The truth has always been elusive, And, now, in the age of social media, algorithms expose us only to information and beliefs that conform to and reinforce our own beliefs. Alternative facts masquerade as reality. The truth is even harder to discern. In our work and home lives, we must make the effort to actively seek the truth and protect it as a valuable business and national resource.
The events of last week – from the terrifying explosions at the Boston Marathon to the devastating fertilizer plant explosion in Texas were defined by chaos, a lack of clarity about what happened and why, and enormous amounts of misinformation.
Marketing comes in more than one flavor! There’s a new revolution going on in a small Russian town. Pskov, a city of 200,000 in northwest Russia, has declared itself the home of the Czar Pancake. The townspeople are on a quest to show the world that theirs is the place to be for Lenten festivities known as Maslenitsa or Butter Week.
Clarity of language counts. Take, for instance, Secretary of Education Arne Duncan, who found himself at the heart of a firestorm over imprecise language. While discussing the sequestration effect on the Sunday morning talk show circuit, he said ”there are literally teachers now who are getting pink slips, who are getting notices that they can’t come back this fall.”
Not long ago, the daughter of a friend asked me what she should major in for a career in PR. Without a moment’s hesitation, I said it doesn’t matter as long as you know how to think and how to write. If you can do those two things, you’ll be successful in public relations or for that matter in almost any career.
St. Mary’s College of Maryland, a fine, public liberal arts institution, faced a big problem. Mold sickened students and displaced 250 of them from their dorm rooms. What did the college do? It found a cruise ship to provide temporary housing while they remediate the mold problem.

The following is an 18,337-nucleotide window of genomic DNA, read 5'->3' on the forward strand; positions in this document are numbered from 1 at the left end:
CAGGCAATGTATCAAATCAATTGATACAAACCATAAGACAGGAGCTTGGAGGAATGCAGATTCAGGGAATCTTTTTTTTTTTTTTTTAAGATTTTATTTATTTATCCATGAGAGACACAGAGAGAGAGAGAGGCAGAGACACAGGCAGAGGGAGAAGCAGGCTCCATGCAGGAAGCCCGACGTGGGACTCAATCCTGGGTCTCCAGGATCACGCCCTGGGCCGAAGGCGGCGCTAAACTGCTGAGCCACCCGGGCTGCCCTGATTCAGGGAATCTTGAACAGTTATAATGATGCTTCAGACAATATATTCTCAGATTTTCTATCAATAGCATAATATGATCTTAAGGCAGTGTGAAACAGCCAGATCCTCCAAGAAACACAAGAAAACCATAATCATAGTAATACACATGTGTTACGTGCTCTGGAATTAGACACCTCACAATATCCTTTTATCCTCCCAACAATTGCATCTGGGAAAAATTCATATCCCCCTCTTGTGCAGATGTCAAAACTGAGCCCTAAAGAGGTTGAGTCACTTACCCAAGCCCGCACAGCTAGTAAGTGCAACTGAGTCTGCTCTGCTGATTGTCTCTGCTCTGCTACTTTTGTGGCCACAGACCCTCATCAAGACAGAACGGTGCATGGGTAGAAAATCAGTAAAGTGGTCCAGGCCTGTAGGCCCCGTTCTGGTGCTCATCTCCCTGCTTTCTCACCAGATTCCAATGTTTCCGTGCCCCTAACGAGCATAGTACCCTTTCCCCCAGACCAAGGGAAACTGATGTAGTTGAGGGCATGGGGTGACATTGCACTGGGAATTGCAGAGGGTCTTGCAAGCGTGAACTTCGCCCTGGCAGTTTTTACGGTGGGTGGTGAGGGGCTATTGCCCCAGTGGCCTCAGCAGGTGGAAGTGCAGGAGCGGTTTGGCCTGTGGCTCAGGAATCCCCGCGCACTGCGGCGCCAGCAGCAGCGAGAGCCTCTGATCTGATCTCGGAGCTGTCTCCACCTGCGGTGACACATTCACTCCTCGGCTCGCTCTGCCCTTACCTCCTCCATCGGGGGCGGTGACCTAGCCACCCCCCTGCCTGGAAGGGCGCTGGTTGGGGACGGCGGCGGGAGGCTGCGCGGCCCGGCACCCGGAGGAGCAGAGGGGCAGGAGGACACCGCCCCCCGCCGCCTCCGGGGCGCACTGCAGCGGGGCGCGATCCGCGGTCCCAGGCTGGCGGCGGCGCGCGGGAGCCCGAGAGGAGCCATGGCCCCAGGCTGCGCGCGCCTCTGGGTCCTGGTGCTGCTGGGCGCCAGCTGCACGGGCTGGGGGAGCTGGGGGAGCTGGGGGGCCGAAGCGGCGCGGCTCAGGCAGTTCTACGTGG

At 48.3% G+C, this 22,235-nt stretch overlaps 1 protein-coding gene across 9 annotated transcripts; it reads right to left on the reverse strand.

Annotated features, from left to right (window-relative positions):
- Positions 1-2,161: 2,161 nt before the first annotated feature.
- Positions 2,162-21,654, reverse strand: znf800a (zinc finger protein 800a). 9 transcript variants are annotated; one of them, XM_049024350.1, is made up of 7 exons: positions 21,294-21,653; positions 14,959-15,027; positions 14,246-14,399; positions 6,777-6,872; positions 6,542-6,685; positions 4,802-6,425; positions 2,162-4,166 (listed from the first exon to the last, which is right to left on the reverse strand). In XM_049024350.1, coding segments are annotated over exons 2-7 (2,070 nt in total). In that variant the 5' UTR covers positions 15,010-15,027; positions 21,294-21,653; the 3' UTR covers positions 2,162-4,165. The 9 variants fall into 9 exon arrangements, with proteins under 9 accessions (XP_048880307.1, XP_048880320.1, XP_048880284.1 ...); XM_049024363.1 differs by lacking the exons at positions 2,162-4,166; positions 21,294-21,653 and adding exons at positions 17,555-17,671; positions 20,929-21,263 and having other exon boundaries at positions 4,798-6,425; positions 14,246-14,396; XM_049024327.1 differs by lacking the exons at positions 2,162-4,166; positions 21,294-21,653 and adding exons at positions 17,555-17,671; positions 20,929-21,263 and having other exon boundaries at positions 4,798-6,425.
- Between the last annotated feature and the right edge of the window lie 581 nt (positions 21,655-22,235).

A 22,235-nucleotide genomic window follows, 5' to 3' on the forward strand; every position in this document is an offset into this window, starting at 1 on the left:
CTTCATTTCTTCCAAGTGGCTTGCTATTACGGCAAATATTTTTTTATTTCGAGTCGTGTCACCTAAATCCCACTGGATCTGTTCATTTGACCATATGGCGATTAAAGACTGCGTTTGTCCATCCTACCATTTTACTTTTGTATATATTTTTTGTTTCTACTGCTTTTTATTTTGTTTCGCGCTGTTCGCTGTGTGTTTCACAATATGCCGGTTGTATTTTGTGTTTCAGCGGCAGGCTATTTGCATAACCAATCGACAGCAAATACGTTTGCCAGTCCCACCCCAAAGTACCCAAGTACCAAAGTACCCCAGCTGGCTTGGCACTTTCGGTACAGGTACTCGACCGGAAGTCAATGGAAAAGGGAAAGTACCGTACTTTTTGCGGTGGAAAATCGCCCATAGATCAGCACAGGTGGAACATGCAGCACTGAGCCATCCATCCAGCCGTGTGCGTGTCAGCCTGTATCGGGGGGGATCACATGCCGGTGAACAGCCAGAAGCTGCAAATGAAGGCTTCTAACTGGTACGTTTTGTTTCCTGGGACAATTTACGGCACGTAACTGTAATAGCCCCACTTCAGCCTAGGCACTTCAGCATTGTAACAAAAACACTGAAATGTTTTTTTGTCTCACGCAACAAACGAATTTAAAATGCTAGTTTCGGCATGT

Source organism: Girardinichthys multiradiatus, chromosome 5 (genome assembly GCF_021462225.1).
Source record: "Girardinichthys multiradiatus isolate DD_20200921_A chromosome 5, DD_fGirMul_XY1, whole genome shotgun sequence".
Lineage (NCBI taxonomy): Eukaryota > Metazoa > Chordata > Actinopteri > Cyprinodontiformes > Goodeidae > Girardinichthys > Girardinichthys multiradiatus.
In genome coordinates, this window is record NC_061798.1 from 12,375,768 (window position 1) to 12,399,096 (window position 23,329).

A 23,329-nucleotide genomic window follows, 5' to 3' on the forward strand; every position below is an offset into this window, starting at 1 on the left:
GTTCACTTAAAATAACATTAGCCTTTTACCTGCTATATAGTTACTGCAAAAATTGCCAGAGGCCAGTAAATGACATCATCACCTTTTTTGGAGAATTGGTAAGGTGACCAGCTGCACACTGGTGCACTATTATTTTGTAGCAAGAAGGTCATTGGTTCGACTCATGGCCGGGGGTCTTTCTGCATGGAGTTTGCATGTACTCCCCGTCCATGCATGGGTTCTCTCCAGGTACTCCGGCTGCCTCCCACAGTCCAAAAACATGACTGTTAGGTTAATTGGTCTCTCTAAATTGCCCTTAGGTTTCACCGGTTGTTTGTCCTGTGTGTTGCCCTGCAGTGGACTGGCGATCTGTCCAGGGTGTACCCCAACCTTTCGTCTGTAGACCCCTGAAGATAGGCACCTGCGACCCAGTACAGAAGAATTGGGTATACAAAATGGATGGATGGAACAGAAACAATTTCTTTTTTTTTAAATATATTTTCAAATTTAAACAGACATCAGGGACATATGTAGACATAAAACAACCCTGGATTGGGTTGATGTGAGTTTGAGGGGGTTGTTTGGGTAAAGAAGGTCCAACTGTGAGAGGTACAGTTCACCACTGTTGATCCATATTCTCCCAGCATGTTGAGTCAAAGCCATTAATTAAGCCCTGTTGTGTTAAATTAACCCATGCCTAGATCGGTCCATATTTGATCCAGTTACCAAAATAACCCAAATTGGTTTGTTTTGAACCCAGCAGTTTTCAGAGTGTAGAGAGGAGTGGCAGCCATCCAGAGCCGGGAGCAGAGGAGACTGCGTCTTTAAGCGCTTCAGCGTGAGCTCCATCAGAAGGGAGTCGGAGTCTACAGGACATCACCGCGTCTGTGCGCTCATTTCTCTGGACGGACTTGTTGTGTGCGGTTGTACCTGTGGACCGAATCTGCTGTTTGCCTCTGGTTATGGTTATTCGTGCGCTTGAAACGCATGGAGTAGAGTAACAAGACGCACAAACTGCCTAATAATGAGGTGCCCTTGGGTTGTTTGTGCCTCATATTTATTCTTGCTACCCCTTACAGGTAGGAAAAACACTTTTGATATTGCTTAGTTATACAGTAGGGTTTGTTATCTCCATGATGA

Were William Shakespeare to come back today, he might find it oddly amusing the care and marketing attention companies and organizations pay to find the right name. Companies spend hundreds of thousands of dollars and countless hours coming up with THE name–one that will help them earn big bucks, cement customer loyalty, get them attention and, in many cases, reinvigorate their brand.
William Donald Schaefer, the colorful and effective former Mayor of Baltimore and two-term Maryland Governor who died last week, is being remembered fondly by the well-known and ordinary alike. Schaefer was many things and among them a master of political customer service.
The bill for my Washington Post subscription came in the mail the other day and I had a decision to make. To renew or not. Until now, not renewing had never crossed my mind. Keeping up with the news is a lifelong dedication, not just a part of my media relations work.
Redskins owner, Dan Snyder is probably the most hated man in Washington, DC these days. But Washington Post columnist Bob McCartney in his column yesterday pointed out that Dan has a charitable side.